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I think that one of the strongest statements Thoreau makes comes at the end of the narrative. Consider his closing thought:
Be a Columbus to whole new continents and worlds within you, opening new channels, not of trade, but of thought.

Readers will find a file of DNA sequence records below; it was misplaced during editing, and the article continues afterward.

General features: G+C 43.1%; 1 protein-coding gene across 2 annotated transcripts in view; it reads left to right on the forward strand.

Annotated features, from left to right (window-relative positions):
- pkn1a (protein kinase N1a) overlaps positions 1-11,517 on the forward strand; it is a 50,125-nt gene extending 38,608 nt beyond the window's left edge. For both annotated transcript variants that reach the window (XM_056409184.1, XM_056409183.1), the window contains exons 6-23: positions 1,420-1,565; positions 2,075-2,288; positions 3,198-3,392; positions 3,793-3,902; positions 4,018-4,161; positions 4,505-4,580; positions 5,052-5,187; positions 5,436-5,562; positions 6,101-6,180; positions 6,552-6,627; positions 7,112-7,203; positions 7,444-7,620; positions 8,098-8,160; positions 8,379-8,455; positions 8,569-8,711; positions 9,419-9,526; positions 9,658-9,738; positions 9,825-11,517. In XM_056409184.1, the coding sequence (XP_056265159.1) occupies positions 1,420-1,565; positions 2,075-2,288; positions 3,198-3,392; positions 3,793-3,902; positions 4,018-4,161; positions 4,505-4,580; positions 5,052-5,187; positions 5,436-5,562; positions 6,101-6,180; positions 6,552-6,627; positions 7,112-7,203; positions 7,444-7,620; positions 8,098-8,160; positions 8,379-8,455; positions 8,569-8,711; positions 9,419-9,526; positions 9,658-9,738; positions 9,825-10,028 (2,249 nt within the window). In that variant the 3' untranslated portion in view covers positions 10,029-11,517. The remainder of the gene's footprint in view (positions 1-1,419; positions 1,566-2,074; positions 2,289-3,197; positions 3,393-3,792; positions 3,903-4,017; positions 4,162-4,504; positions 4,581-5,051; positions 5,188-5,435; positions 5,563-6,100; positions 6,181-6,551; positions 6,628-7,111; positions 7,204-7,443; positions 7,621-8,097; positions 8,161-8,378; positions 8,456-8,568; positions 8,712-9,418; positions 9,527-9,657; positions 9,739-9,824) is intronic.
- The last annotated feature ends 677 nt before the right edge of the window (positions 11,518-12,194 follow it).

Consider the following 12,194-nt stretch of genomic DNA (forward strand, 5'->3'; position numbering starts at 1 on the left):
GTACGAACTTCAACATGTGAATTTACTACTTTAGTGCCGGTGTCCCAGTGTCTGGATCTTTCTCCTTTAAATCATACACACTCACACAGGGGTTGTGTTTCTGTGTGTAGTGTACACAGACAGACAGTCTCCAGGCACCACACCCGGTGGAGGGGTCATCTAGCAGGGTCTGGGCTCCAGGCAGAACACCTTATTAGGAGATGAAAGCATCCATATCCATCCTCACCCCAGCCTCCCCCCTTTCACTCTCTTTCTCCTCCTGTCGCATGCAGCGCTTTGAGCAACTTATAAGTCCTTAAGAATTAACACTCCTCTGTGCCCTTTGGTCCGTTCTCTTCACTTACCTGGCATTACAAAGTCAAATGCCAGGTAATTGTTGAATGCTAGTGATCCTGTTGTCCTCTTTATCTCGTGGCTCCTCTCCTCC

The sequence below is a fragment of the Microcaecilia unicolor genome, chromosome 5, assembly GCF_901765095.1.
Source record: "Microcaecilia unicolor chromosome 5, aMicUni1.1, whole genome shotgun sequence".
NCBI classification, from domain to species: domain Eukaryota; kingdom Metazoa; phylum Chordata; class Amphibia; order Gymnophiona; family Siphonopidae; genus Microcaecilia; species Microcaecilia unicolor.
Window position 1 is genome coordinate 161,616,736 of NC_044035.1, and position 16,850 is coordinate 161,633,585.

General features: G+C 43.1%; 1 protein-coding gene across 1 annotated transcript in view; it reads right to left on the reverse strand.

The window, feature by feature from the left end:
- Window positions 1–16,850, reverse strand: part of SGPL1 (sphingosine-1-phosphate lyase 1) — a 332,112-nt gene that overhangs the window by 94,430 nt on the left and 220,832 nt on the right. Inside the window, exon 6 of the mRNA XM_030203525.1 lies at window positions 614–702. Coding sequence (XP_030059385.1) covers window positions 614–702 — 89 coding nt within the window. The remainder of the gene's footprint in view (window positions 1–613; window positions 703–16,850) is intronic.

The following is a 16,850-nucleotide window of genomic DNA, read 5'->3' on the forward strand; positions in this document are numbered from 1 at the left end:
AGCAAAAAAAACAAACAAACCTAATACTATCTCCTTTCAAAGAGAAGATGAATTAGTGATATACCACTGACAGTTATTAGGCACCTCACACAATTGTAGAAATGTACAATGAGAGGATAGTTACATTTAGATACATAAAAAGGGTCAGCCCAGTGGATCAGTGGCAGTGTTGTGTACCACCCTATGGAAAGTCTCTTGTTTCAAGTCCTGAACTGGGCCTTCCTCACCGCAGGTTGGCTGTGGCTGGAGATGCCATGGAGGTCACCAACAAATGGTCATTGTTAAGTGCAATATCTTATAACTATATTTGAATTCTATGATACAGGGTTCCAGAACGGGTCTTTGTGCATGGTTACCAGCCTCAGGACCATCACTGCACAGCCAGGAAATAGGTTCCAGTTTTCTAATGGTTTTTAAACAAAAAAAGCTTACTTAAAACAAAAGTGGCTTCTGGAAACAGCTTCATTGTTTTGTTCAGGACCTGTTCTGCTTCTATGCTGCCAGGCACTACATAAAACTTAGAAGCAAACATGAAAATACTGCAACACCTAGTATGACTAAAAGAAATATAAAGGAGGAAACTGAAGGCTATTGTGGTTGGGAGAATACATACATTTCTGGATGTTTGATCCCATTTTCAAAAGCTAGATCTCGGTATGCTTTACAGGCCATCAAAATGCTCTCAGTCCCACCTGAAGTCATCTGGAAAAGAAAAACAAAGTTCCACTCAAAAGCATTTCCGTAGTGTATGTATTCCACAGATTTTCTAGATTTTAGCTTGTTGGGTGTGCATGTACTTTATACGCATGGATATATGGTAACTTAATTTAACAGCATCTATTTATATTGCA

The statement of becoming someone independent, on their own voyage throughout life is powerful and highly compelling. It ensures that individuals take stock in what life is and live it for their own sakes, as opposed to conforming to something else external. To this point, I feel that Thoreau's detailing of the battle of the ants in chapter 12 might help to illuminate this statement. The manner in which he shows the battle of the ants between red and black is one where conformity reigns supreme. It is shown to be a deadening force, one in which there is no life and no hopes of ensuring individuality. The desire to "open new channels" is suppressed in this condition. These statements feed one another to help Thoreau illuminate the idea that all individuals, then and now, can gain more out of being in terms of following their own path and their own understanding of what being should be. It is here where Thoreau's statements speak lucidly to the modern setting.
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